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I look for impactful characters irrespective of screen time in scripts: Sauraseni Maitra Ekannoborti
Image Credit: Instagram/Sauraseni Maitra

I look for impactful characters irrespective of screen time in scripts: Sauraseni Maitra

IBNS | @indiablooms | 17 Nov 2021, 06:17 pm

After earning attention as Durga in 'Generation Ami', actress Sauraseni Maitra has paired with director Mainak Bhaumik for a second film, 'Ekannoborti', which is produced by SVF. Ahead of the film's release, IBNS correspondent Souvik Ghosh catches up with Maitra, who candidly speaks about her journey to film industry, 'Ekannoborti' and more

From ‘Generation Ami’ to ‘Break Up Story’ to ‘Ekannoborti’, your association with Mainak Bhaumik is increasing. Is Bhaumik much like a home for you now?

Obviously. He is my best friend now. I met him for the first time back in 2017 when he had taken notice of me in a film called ‘Machher Jhol’. In my childhood, I didn’t watch a lot of Bengali films but Mainak Bhaumik had always been the director whose work I used to look forward to because his portrayal of women on screen was very different from what the contemporary directors were doing. So that had really attracted me about him and his work. It was a dream come true to feature in his film. Though he is my best friend, Bhaumik, who is very serious about his work, is just like my director on set.

Glimpse of Ekannoborti shooting | Image Credit: SVFGlimpse of Ekannoborti shooting | Image Credit: SVF

Does this comfort level sometimes affect the process of acting?

Sometimes, not always. The comfort level doesn’t always come when one is friends with a person. The only thing that really matters is wavelength and I am a director’s actor. I have no schooling on acting. Whatever I have learnt is entirely on the job. So it’s very important to have the wavelength so that one understands the director’s psyche. The work becomes easy when an actor is in sync with the director.

Do you offer your perspective of a character to the director during the shooting?

Absolutely. It’s a team process. Listening to the director and conveying one’s own outlook are equally important.

Tell us about your character in ‘Ekannoborti’.

My character’s name is Sheila, who is the elder daughter of this Ekannoborti household. She is a working woman. Sheila has problems with work, has relationship issues but she is trying to keep it all together. Sheila is the backbone of the family.


A post shared by SVF (@svfsocial)

Your on screen sister-brother bonding with Rwitobroto Mukherjee from ‘Generation Ami’ has turned real after the film. Now you have a younger sister, Ananya Sen, in ‘Ekannoborti’. How has been the experience of working with Sen?

That’s really great. I have known Ananya for quite some time now. I had already worked with her on a different project which never really saw the light of the day so I had that bonding with her already. In ‘Generation Ami’, I and Rwitobroto connected instantly. But with Ananya, the chemistry was always there having known her already. It was very fun.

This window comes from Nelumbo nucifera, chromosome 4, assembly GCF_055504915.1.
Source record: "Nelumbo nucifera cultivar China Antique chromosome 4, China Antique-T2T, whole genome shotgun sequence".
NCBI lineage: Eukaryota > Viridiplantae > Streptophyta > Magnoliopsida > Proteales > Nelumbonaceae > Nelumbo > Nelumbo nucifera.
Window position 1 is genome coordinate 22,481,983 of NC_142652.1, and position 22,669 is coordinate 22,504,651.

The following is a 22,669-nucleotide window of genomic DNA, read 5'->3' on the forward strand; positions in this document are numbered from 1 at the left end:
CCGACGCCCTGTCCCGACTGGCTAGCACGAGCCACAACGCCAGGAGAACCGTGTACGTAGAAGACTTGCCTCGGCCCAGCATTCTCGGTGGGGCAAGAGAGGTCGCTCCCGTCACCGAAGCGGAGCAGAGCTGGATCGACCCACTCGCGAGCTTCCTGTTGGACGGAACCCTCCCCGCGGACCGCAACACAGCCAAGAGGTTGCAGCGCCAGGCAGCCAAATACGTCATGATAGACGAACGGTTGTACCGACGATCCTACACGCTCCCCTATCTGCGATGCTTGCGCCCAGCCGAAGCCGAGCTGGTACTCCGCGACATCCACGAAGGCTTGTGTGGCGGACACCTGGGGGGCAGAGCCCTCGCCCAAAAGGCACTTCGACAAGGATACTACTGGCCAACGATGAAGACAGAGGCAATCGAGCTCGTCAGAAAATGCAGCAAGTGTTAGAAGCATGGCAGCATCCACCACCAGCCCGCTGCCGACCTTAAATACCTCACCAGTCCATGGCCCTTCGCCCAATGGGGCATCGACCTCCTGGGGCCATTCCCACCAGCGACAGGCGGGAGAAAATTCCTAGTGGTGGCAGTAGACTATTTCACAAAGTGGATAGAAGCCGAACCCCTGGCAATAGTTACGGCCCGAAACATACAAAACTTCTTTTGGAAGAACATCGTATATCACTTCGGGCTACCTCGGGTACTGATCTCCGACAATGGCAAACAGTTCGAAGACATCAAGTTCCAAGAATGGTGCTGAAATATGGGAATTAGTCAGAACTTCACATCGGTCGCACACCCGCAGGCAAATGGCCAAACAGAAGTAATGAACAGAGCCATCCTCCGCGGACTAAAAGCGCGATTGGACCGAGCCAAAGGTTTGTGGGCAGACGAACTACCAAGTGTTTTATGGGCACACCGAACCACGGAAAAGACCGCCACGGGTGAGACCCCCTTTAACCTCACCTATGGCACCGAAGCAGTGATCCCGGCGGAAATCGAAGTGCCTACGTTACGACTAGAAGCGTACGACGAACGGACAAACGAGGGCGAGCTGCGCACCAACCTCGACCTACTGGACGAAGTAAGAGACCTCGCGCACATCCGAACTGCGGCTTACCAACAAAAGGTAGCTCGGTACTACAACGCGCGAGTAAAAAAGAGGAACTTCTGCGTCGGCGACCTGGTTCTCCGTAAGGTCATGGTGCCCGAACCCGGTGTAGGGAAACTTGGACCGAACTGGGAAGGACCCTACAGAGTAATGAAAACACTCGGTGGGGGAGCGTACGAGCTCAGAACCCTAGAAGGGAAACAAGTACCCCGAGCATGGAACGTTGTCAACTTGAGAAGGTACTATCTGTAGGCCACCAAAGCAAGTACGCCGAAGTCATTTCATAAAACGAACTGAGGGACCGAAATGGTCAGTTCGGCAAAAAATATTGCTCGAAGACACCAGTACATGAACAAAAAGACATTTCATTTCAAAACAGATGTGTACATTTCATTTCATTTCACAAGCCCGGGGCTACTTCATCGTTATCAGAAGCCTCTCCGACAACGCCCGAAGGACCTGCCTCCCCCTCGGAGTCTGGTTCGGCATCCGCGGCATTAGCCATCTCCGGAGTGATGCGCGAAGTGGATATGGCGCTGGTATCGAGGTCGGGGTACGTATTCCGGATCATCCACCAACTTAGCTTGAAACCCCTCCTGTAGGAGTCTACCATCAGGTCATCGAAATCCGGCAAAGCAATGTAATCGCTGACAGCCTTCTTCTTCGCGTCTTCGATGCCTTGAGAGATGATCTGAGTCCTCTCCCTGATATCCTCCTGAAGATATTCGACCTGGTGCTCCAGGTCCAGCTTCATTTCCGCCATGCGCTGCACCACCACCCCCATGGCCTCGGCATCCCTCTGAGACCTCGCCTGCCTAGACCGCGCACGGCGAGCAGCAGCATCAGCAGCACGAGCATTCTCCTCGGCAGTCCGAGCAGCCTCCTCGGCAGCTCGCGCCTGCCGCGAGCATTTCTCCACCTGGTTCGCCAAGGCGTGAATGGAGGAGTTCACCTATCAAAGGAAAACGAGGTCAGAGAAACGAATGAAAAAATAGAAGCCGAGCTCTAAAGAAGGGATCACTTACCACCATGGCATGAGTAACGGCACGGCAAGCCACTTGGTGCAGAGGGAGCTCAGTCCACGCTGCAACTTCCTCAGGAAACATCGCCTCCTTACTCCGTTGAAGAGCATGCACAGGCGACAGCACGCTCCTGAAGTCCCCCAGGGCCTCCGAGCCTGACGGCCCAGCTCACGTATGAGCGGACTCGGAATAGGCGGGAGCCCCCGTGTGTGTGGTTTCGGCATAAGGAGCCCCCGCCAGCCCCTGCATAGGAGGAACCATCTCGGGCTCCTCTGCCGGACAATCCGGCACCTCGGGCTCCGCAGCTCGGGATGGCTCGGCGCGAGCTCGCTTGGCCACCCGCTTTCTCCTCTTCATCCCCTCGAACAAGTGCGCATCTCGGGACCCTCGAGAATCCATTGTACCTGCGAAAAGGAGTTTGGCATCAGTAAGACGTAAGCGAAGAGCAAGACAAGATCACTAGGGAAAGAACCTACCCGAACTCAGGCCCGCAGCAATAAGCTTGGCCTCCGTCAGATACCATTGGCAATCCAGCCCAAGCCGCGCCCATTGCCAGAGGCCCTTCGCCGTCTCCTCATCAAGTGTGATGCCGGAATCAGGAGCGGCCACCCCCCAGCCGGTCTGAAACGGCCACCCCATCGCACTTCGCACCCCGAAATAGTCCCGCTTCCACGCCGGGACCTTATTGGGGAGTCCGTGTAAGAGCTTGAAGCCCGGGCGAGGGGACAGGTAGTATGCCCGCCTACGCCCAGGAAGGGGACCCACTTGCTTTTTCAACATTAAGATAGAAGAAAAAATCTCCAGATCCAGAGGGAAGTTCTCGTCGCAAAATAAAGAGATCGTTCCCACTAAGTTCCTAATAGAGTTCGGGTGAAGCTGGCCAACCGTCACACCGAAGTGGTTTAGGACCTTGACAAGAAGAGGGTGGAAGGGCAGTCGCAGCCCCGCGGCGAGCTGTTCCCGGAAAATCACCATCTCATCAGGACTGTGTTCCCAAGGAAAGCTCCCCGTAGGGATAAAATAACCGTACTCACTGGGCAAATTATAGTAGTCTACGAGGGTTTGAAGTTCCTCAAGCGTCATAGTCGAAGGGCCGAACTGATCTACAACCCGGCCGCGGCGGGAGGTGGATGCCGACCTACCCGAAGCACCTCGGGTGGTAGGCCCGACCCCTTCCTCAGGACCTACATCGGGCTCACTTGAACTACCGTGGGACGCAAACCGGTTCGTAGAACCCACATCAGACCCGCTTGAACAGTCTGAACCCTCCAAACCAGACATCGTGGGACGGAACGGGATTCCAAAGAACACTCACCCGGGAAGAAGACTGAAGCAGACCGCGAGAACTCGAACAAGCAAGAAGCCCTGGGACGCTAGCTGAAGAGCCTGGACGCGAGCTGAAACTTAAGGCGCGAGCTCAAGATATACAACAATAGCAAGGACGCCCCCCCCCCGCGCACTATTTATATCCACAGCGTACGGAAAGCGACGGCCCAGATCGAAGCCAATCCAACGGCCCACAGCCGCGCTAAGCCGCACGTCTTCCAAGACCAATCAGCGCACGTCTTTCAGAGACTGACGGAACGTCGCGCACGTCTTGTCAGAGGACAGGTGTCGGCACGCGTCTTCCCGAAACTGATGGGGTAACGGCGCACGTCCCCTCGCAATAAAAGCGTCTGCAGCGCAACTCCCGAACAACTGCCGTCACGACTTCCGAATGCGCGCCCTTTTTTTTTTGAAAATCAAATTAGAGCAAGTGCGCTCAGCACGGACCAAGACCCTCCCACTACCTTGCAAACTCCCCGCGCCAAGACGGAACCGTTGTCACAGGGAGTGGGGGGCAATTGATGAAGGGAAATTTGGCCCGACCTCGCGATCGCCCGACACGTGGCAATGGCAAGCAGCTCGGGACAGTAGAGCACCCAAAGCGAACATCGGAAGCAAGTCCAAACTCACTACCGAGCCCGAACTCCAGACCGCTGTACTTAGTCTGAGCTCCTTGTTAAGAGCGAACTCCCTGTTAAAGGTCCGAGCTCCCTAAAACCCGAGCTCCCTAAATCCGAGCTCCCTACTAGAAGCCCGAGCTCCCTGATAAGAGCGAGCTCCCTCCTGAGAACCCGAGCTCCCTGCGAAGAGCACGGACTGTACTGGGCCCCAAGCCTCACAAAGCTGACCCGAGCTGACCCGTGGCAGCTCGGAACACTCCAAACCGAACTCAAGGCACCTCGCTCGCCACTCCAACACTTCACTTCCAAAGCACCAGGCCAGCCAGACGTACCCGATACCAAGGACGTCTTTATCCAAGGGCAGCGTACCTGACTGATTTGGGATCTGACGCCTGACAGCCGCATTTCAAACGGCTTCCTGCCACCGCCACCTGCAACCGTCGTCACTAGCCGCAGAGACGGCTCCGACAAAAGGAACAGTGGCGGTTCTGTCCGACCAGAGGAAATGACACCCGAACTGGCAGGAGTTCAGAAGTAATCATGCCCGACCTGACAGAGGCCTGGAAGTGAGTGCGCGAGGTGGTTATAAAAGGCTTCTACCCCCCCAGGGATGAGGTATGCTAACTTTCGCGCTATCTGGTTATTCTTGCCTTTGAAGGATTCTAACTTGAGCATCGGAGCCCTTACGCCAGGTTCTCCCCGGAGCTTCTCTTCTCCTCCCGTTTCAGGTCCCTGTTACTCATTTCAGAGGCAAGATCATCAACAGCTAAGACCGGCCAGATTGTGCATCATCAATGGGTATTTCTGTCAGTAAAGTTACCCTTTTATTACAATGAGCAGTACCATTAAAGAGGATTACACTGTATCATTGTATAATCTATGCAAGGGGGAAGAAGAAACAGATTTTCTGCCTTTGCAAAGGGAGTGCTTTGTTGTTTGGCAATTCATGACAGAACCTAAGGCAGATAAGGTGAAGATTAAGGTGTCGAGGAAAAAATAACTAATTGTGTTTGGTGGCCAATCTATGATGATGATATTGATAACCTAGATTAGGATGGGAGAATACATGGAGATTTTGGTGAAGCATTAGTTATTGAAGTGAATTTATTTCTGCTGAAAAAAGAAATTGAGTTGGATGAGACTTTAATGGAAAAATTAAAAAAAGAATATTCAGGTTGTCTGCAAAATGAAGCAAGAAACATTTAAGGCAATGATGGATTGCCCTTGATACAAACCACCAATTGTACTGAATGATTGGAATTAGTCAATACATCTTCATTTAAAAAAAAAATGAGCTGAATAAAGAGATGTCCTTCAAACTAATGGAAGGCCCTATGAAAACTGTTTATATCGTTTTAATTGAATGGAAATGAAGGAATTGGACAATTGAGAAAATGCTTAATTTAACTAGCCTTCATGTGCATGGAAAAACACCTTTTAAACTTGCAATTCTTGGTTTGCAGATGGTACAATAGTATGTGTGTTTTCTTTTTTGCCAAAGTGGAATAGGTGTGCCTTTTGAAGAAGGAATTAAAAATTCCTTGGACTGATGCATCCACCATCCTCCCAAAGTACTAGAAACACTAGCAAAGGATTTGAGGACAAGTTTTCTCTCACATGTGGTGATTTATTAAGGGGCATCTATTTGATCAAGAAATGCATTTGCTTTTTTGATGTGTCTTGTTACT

(From L to R) Rwitobroto Mukherjee and Sauraseni Maitra | Image Credit: Instagram/Sauraseni Maitra(From L to R) Rwitobroto Mukherjee and Sauraseni Maitra | Image Credit: Instagram/Sauraseni Maitra

How do you approach your scripts now?

Ten years ago, there were two kinds of films, commercial and art ones, especially in the Bengali film industry. Thanks to Rituparno Ghosh, art films at least had some strong, interesting characters while the potboilers or commercial films had mainly no brainers. The heroines in the potboilers didn’t really have much to do.

But now the Bengali directors are writing meatier roles for women. So I find myself as an actor only and not an actress (gender blur she meant) when I approach a script now. Now, there are a lot of films where women are the heroes. For me, it is important to have impactful characters irrespective of the screen time. Also I see the importance of a role in the script.

You had once said that your acting career happened by fluke.

My first film was 'Chittagong' for which I had given my first audition in life. I had landed up with the role three months after giving the audition while I was shooting for my second film which also happened by fluke. So working on the sets of 'Umrika' changed it for me.

Poster of EkannobortiPoster of Ekannoborti

Did that help you to become a more spontaneous actor?

That’s what becoming the character is. Once a character is internalised, whatever one does becomes natural. So, it’s more like behaving in the skin of another person all together in my body.

Any dream role you want to portray on screen.

(Laughs). I am still dreaming of it (laughs). No, there is nothing like that. There is nothing specific that I would want to do but I would love to give all to every character I play. I want to treat every character as my dream role.

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